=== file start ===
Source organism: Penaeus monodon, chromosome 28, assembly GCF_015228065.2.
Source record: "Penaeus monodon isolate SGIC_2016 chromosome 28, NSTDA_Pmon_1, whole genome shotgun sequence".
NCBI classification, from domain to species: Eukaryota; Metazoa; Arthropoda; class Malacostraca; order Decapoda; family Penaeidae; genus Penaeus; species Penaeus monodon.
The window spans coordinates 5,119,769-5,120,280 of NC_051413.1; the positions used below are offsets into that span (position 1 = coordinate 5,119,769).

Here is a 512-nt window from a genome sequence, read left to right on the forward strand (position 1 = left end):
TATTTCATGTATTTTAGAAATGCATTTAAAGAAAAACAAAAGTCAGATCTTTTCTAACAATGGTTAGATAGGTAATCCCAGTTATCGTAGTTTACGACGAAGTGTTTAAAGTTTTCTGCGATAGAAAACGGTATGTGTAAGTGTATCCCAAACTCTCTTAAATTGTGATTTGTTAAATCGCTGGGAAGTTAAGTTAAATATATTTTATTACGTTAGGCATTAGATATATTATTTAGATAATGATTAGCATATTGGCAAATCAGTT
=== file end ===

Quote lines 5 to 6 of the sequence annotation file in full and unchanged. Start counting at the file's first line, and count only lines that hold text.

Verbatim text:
Here is a 512-nt window from a genome sequence, read left to right on the forward strand (position 1 = left end):
TATTTCATGTATTTTAGAAATGCATTTAAAGAAAAACAAAAGTCAGATCTTTTCTAACAATGGTTAGATAGGTAATCCCAGTTATCGTAGTTTACGACGAAGTGTTTAAAGTTTTCTGCGATAGAAAACGGTATGTGTAAGTGTATCCCAAACTCTCTTAAATTGTGATTTGTTAAATCGCTGGGAAGTTAAGTTAAATATATTTTATTACGTTAGGCATTAGATATATTATTTAGATAATGATTAGCATATTGGCAAATCAGTT